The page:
Sometimes the online world reveals unsuspected parallel dimensions. This is an unknown restyle of Neural independently (and secretly as we never knew about it) made by NY-based Motion and Graphic Designer, Clarke Blackham. Very nicely made, perhaps only a bit glossier for the magazine’s line, it testifies once more how even your most familiar outcomes can have another life somewhere else.
Traditional stage rhetorics often find themselves in an awkward place within academic electronic music. The modernist movement wiped the slate clean of the conventions that were made obsolete either by technology or the desire for a clear-cut break with the past. And when traditional stage rhetorics are indeed referenced in this domain, there is a high risk of populist and nostalgic if not gimmicky outcomes. Cathy van Eck’s Song No 3 is a short etude that establishes a brilliant synthesis in which formal electronic music meets the familiar gestural vocabulary of vocal performance, transforming both into something other. Considering the microphone and the loudspeaker as musical instruments in themselves, Cathy van Eck’s work investigates the multiple ways in which the body and gestures of the performer can effect the relationship between microphone and loudspeaker in order to produce different sonic outcomes. In Song No 3 the performer wears a speaker attached to the head in front of the mouth, with a sheet of paper attached around the speaker to conceal the face, and holds a microphone in one hand. The performance is centred on the histrionic movement of the arms and hands of the performer. While singers traditionally spread their arms to produce a certain emphasis (the singer is a musician and actor), here this conventional gesture becomes functional to alter the distance between the microphone and speaker. As the performer draws the microphone closer or further away from the mouth, the sound emitted by the speaker changes. The microphone is employed as a sensor to detect the amplitude of the sound emitted by the speaker at its relative distance. The amplitude level, which is picked up by the microphone, acts as a control signal for software parameters that determine the sound generation. The piece proposes a sequence of several different mappings between sound and gesture, which have the effect of constructing and then defying the expectations of the audience. Transcending the instrumentation employed, the figure of the masked and faceless performer emitting otherworldly sounds from the black hole of the mouth touches on deeply embedded archetypes. Matteo Marangoni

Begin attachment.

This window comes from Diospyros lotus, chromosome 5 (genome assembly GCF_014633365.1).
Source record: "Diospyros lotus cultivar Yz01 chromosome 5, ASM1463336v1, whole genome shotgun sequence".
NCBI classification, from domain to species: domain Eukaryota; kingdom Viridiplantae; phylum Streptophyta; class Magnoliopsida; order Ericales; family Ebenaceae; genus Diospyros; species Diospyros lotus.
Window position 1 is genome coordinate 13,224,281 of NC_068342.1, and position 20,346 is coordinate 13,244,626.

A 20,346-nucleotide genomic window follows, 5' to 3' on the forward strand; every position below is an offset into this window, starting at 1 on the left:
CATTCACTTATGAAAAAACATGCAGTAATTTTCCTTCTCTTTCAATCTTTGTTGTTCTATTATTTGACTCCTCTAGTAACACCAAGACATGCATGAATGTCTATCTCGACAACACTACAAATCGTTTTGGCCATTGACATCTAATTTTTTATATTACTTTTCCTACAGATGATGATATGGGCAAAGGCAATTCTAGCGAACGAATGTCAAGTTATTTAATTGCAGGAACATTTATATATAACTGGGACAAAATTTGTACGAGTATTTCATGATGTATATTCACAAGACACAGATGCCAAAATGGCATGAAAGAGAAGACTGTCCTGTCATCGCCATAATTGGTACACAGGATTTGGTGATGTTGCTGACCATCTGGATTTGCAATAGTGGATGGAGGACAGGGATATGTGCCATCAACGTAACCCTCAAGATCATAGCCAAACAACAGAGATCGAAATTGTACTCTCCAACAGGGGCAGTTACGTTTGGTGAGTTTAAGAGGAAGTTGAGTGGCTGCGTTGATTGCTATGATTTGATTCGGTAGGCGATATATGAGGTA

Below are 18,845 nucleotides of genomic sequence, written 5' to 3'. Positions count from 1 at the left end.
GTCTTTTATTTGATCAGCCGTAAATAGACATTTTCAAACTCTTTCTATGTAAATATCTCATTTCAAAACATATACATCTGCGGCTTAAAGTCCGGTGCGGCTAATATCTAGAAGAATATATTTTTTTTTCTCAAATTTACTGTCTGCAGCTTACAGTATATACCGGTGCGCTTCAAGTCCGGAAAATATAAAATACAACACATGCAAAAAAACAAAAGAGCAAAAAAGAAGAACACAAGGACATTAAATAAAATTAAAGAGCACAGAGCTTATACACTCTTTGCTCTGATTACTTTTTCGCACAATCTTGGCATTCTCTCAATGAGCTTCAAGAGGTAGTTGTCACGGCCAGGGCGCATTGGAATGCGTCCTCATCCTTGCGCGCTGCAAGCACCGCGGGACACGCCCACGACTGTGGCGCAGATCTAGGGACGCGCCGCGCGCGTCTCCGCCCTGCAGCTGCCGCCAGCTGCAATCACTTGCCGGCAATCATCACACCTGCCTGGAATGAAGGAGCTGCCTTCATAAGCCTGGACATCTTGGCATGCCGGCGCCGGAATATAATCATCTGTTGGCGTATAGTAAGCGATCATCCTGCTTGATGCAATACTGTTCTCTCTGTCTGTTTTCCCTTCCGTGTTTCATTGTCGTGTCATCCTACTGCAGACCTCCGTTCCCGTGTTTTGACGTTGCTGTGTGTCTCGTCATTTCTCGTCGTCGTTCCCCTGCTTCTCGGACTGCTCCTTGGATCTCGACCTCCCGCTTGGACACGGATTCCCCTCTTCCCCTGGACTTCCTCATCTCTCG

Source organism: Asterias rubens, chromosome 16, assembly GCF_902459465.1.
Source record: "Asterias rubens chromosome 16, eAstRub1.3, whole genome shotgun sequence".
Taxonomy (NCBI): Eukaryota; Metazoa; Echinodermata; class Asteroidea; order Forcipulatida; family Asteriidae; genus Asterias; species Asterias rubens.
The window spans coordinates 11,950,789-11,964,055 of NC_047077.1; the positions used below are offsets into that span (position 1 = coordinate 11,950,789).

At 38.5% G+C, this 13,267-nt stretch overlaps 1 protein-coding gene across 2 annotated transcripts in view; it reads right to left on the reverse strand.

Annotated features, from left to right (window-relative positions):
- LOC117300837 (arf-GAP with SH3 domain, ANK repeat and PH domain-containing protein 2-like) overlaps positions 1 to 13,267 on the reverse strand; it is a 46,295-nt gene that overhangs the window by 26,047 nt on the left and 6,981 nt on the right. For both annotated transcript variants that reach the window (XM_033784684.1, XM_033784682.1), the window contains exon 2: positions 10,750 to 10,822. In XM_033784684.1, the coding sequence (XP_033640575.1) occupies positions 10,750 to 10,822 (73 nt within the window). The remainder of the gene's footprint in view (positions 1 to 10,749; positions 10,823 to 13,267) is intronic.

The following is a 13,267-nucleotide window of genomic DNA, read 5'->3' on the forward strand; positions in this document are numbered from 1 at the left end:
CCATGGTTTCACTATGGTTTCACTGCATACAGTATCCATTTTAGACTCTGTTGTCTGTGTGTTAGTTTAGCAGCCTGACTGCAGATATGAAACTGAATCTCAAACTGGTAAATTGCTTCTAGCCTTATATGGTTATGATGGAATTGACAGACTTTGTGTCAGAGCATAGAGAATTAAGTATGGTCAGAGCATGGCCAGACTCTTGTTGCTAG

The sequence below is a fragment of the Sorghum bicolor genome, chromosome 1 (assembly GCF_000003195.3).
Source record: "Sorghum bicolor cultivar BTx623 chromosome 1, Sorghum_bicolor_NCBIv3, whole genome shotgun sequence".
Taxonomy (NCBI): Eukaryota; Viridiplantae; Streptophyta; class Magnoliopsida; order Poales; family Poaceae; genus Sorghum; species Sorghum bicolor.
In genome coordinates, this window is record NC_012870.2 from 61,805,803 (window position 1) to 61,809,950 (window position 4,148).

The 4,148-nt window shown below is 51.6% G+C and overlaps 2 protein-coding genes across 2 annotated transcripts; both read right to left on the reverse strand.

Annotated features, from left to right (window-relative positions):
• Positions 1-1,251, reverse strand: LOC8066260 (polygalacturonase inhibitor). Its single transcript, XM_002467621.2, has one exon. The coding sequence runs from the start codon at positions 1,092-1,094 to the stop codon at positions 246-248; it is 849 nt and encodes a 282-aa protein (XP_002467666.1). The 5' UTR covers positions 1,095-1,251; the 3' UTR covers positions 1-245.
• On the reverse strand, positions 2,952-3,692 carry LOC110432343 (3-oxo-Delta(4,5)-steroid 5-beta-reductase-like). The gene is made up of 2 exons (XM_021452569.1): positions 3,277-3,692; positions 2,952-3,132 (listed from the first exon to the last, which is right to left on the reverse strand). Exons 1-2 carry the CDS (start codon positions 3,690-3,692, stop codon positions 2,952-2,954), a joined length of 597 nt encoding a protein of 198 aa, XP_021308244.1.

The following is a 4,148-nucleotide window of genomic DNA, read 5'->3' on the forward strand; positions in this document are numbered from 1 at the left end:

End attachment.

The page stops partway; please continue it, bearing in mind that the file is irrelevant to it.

Cathy van Eck – Song No 3